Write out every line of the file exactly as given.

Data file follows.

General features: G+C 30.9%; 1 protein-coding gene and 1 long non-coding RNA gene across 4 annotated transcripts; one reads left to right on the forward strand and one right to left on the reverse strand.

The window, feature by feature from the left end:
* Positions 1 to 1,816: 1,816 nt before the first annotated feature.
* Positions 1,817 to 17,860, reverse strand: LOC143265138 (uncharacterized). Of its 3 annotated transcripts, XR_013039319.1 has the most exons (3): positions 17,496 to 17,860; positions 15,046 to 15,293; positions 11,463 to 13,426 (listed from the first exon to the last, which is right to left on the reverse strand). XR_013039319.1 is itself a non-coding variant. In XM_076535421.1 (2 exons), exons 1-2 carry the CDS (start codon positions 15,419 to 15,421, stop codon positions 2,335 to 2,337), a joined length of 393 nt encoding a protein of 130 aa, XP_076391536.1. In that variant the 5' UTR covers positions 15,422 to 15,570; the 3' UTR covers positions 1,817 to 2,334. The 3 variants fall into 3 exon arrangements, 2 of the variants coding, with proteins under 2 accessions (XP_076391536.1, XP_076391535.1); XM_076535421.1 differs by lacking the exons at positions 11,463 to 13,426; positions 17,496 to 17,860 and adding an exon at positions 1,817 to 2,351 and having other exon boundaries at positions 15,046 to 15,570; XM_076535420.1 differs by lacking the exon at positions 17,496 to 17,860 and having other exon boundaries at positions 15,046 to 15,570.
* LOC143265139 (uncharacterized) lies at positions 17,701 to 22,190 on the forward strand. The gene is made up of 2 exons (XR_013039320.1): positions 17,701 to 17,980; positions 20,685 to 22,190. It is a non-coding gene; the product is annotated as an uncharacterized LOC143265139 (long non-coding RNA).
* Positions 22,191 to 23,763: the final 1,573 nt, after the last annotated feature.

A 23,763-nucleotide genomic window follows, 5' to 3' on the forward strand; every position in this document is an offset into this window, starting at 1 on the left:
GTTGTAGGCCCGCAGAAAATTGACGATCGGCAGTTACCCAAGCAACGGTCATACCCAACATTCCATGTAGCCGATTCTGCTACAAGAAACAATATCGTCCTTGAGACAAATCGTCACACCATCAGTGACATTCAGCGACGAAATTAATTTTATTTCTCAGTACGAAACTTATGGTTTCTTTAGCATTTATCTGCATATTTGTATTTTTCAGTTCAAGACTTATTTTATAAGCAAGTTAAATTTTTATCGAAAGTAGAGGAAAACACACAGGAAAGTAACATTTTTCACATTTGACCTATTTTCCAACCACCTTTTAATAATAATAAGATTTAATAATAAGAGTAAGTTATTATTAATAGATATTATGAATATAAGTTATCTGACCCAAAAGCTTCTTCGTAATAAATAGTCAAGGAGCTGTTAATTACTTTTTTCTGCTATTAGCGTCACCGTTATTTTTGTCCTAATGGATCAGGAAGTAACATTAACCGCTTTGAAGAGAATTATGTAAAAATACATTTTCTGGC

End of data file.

General features: G+C 30.9%; 1 protein-coding gene and 1 long non-coding RNA gene across 4 annotated transcripts; one reads left to right on the forward strand and one right to left on the reverse strand.

The window, feature by feature from the left end:
* Positions 1 to 1,816: 1,816 nt before the first annotated feature.
* Positions 1,817 to 17,860, reverse strand: LOC143265138 (uncharacterized). Of its 3 annotated transcripts, XR_013039319.1 has the most exons (3): positions 17,496 to 17,860; positions 15,046 to 15,293; positions 11,463 to 13,426 (listed from the first exon to the last, which is right to left on the reverse strand). XR_013039319.1 is itself a non-coding variant. In XM_076535421.1 (2 exons), exons 1-2 carry the CDS (start codon positions 15,419 to 15,421, stop codon positions 2,335 to 2,337), a joined length of 393 nt encoding a protein of 130 aa, XP_076391536.1. In that variant the 5' UTR covers positions 15,422 to 15,570; the 3' UTR covers positions 1,817 to 2,334. The 3 variants fall into 3 exon arrangements, 2 of the variants coding, with proteins under 2 accessions (XP_076391536.1, XP_076391535.1); XM_076535421.1 differs by lacking the exons at positions 11,463 to 13,426; positions 17,496 to 17,860 and adding an exon at positions 1,817 to 2,351 and having other exon boundaries at positions 15,046 to 15,570; XM_076535420.1 differs by lacking the exon at positions 17,496 to 17,860 and having other exon boundaries at positions 15,046 to 15,570.
* LOC143265139 (uncharacterized) lies at positions 17,701 to 22,190 on the forward strand. The gene is made up of 2 exons (XR_013039320.1): positions 17,701 to 17,980; positions 20,685 to 22,190. It is a non-coding gene; the product is annotated as an uncharacterized LOC143265139 (long non-coding RNA).
* Positions 22,191 to 23,763: the final 1,573 nt, after the last annotated feature.

A 23,763-nucleotide genomic window follows, 5' to 3' on the forward strand; every position in this document is an offset into this window, starting at 1 on the left:
GTTGTAGGCCCGCAGAAAATTGACGATCGGCAGTTACCCAAGCAACGGTCATACCCAACATTCCATGTAGCCGATTCTGCTACAAGAAACAATATCGTCCTTGAGACAAATCGTCACACCATCAGTGACATTCAGCGACGAAATTAATTTTATTTCTCAGTACGAAACTTATGGTTTCTTTAGCATTTATCTGCATATTTGTATTTTTCAGTTCAAGACTTATTTTATAAGCAAGTTAAATTTTTATCGAAAGTAGAGGAAAACACACAGGAAAGTAACATTTTTCACATTTGACCTATTTTCCAACCACCTTTTAATAATAATAAGATTTAATAATAAGAGTAAGTTATTATTAATAGATATTATGAATATAAGTTATCTGACCCAAAAGCTTCTTCGTAATAAATAGTCAAGGAGCTGTTAATTACTTTTTTCTGCTATTAGCGTCACCGTTATTTTTGTCCTAATGGATCAGGAAGTAACATTAACCGCTTTGAAGAGAATTATGTAAAAATACATTTTCTGGC